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Taxpayers paying more money for fewer services, research reveals

A new report by Cardiff University's Wales Governance Centre (WGC) suggests taxpayers are paying more money for fewer services.

Researchers suggest the equivalent of £232 less is being spent on each person in Wales.

Despite increasing Council Tax, councils still face a shortfall.

Despite raising council tax to meet the shortfall, the report suggests local authorities have still been left with £577m less in 2017-8, compared to 2009-10.

The Wales Governance Centre said "taxpayers are effectively paying more money for fewer services".

This report outlines how nearly a decade of austerity has significantly changed the financing and spending patterns of local authorities in Wales. It's clear from our findings that taxpayers are effectively paying more money for fewer services.

We predict that Council Tax rates will continue to rise and could account for a quarter of all local authority revenue by 2023/24, as county halls try to balance the books and deal with increasing demands for services.

– Guto Ifan, Wales Governance Centre

The report lists a number of services impacted by funding cuts since 2009:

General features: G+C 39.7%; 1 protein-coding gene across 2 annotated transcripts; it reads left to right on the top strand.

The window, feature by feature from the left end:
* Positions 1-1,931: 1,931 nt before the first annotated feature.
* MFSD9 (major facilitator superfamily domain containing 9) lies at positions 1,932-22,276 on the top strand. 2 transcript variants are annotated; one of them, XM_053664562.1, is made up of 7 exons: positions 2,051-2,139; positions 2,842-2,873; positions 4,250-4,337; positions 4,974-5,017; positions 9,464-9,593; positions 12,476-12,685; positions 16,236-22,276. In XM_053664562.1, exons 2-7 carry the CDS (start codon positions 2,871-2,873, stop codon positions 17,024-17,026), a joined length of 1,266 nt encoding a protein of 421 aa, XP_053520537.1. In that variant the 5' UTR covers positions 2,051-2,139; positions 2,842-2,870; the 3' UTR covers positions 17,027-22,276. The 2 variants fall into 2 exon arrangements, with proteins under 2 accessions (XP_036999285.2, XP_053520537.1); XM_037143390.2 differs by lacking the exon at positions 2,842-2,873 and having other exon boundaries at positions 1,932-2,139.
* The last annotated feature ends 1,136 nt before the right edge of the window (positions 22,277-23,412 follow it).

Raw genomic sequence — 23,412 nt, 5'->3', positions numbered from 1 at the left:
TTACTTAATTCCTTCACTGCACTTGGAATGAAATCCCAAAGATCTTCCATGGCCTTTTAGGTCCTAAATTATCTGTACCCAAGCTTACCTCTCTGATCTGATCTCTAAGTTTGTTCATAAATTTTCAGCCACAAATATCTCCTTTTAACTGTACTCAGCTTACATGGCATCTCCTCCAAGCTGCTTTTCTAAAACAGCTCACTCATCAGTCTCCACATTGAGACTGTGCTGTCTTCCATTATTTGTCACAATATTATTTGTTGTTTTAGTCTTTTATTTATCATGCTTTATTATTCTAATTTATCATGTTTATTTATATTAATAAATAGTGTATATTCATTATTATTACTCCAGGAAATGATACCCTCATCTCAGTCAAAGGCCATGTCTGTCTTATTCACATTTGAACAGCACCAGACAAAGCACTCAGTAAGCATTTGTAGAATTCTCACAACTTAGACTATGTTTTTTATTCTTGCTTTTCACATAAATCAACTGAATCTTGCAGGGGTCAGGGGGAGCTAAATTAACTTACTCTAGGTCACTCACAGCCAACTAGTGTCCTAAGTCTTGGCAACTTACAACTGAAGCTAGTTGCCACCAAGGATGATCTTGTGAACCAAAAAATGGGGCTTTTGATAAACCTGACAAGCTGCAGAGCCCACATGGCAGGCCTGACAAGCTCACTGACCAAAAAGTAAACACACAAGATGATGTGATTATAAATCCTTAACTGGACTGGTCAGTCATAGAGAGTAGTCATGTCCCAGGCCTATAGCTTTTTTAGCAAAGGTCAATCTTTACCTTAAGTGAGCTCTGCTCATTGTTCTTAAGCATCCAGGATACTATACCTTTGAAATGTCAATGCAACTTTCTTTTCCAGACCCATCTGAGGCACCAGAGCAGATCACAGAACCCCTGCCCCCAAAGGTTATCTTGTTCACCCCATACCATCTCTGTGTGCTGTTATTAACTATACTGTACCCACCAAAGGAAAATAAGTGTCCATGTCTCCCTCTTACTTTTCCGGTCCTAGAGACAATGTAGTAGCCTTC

- 5.5%
Reduction in spending per school pupil
- 14.8%
Reduction in spending per person for older adults' social care
37,000
Local government jobs lost in Wales

During the same period funding for libraries, culture, sport and recreation has been cut by 36.3%. The budget for transport has suffered a 28.5% reduction.

Credit: Joe Giddens/PA Wire/PA Images

Responding to the report, a spokesperson for the Welsh Local Government Association pointed to the policy of austerity that has impacted on funding.

Since 2009-10, local government budgets have been cut by almost £1bn as a result of austerity which has forced local authorities to make very difficult decisions, including increasing council tax, in order to try and meet the shortfall. Each authority's circumstances will differ but they will all be considering, to a greater or lesser extent, how much council tax to raise to partially offset cuts. Each year local authorities face annual pressures of around £200m due to higher wage bills and demographic pressures while Welsh Government funding reduces in real terms. Although council leaders' dialogue with Welsh Government has resulted in an announcement of additional funding this year, it still represents a real terms cut for councils, meaning they will have little recourse but to continue to make difficult decisions and prioritise services in the future.

– Spokesperson for WLGA